April 5, 2013
By JACK BOGACZYK
HUNTINGTON – It was worth the wait, after all.
When 2012 Marshall football signee Tyler Combs decided to delay his arrival on campus as a grayshirt, it “was a big shock” to the offensive lineman who has finally made the short trip up U.S. 52 from Louisa, Ky.
“To be honest, I thought it might be a curse at first,” said Combs, who has quickly moved onto the second unit in spring drills. “All my buddies I played with (at Lawrence County High) were off to college, and I was stuck at home. It turns out grayshirting was the best thing to ever happen to me.”
Combs, a two-time Kentucky All-State first team pick, made the best of it. He enrolled this January, and despite finding himself at an unfamiliar position, he’ll be indoctrinated in kelly green ahead of other freshmen who won’t report to Coach Doc Holliday’s program until June.
His arrival also has aided the Herd, because No. 2 center Cam Dees is out of contact work this spring following shoulder surgery immediately after last season.
So, the 6-foot-5, 275-pound Combs is out there snapping in Dees’ spot. The big Kentuckian also will be learning both guard positions soon. And in his months-in-waiting to join the Herd, he did have some strong Marshall offensive line connections.
“I moved on over here,” Combs said. “My grandparents have a house in Kenova, so I just moved in there. I stayed there did some lifting to try to get stronger, and Luke Salmons, my old high school coach, he’s at Cabell Midland High School now and I went out there.
“I worked with Luke and (assistant coach) Matt Altobello (both former Herd linemen) as kind of a GA (graduate assistant) at Cabell Midland. I worked out some with the team, kept my hand in it so I wouldn’t be rusty when I got here.”
There is a Salmons’ echo that continues to reverberate for Combs as he snaps to Herd quarterbacks in practice. He’d been a tackle and guard as a four-year starter for the LCHS Bulldogs.
“I have snapped the ball a little bit,” Combs said. ‘Luke always used to tell me, ‘Tyler, you need to snap the ball; that’s where you’ll be playing in college.’ I was like, ‘Whatever. I’m 6-4, 6-5, I’ll play tackle or guard.’
“Well, whenever we’d have a passing league tournament, I’d be snapping. Luke finally talked me into it. That was the only time I’d snap. Then, I kind of got out here and I was thrown into the fire. Cam’s hurt, and the other center (Anthony Spano) quit, so I’m into the fire behind (starter) Chris Jasperse, who’s been great with me.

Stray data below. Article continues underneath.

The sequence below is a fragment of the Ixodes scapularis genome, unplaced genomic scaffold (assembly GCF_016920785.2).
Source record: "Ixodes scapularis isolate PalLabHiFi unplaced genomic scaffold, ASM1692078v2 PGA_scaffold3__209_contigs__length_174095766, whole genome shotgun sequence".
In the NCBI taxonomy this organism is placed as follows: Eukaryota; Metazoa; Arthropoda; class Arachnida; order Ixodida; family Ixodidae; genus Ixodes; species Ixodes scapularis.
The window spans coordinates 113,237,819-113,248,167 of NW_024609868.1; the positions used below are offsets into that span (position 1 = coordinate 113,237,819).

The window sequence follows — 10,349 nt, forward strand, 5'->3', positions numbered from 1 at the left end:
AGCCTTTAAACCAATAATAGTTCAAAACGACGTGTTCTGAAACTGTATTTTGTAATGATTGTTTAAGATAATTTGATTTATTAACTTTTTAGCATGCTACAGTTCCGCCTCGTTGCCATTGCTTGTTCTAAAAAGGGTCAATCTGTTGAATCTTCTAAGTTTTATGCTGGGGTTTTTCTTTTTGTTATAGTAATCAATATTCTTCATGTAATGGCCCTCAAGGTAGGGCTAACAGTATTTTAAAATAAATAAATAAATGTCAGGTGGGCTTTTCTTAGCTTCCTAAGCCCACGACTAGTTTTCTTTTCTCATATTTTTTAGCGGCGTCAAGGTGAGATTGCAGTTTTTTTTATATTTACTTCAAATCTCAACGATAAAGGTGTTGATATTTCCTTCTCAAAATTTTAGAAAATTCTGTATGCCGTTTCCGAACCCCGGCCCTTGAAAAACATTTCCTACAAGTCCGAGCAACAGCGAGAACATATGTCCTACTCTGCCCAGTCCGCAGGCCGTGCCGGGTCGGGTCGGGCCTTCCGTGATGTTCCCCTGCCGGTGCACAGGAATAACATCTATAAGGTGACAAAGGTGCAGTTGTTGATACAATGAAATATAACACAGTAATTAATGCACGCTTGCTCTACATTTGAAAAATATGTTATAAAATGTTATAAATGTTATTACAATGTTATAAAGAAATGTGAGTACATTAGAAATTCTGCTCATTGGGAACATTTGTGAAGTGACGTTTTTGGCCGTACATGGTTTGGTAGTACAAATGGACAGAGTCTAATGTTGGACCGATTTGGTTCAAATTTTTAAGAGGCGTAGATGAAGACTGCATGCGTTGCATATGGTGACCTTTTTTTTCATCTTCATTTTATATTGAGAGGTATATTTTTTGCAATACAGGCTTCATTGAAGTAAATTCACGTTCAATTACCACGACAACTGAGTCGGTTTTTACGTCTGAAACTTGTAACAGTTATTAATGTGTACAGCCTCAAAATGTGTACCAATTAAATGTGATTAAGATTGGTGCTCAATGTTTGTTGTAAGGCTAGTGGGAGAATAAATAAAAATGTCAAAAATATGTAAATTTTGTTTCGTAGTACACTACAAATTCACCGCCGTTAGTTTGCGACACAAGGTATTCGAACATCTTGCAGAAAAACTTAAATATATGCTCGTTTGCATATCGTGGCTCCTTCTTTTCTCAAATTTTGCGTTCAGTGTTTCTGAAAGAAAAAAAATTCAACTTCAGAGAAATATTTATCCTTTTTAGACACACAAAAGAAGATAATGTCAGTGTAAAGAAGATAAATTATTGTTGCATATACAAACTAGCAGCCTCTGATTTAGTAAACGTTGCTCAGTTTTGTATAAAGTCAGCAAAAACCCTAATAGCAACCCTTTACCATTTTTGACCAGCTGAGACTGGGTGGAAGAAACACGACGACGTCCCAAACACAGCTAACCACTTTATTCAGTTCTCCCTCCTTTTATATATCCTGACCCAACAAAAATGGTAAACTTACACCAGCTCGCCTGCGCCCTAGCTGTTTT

“It’s been good, kind of learning on the fly. You don’t want Cam to be hurt, don’t want anyone to be hurt, but I’m getting a lot of great reps. Instead of me just taking half the reps (as backup), I’m splitting reps with Chris. It’s kind of good for me to be thrown into the fire.”
The Herd’s new offensive line coach, Alex Mirabal, said Combs’ baptism will continue through spring ball. He’s been impressed by Combs, who is nicknamed “Big Country.”
“He has a tremendous care factor, tremendous desire,” Mirabal said of Combs. “Coach (Chuck) Heater (defensive coordinator) says when you get kids who care about the sport, love the sport and work hard at it, the game of football rewards those kids, and Tyler’s one of those kids getting rewarded. The fact is he loves playing football and he wants to get better.
“Starting a week ago to now, his progress is unbelievable. There’s been a few scattered (shotgun) snaps, but Tyler’s making the calls already, telling those guys on the second line where to go, already doing the job a center does.
“All he’s lacking is strength. He got here in January after helping with the high school team; he wasn’t in a structured weightlifting program. That’s what lacking, and he’s getting that now. He’s got everything else you want, the desire, the willingness to learn, and it’s going to take him a long way here.”
Mirabal said Jasperse has “done a great a job taking Tyler under his wing, settling him down.” The Herd line coach said Dees’ absence is pushing Combs’ maturation on the field.
“I always tell Tyler that in this offense we have to go so fast,” Mirabal said. “I tell him the faster we go, the slower you’ve got to go. If not, you’re going to drive this thing into the wall. So, he’s just got to process things and slow things down as there’s chaos going on around him.
“The thing is, Tyler did not play center in high school, and probably if Cam Dees is out there, Tyler’s not playing center now. So, he’ll provide competition for Cam when he comes back, good to go in August.
“Tyler also provides us depth. Now, we’ve got three centers instead of two, and now I’ll start to move Tyler around a little bit in drills so he gets used to playing another position. I won’t do it in a live scrimmage but he’ll play inside, guard or center. He’s just a tough kid, good athlete, good feet.”
Combs has been asked to practice at a level rarely seen for a true freshman on the offensive front. He’s getting Mirabal’s daily sermons, too.
“He’s hard, but a really great teacher,” Combs said of the Marshall line coach. “He’s a guy who will really get on you and push you, but at the same time he’ll bring you up.
“The big thing is it doesn’t matter if you mess up. Just learn and just go 100 percent.”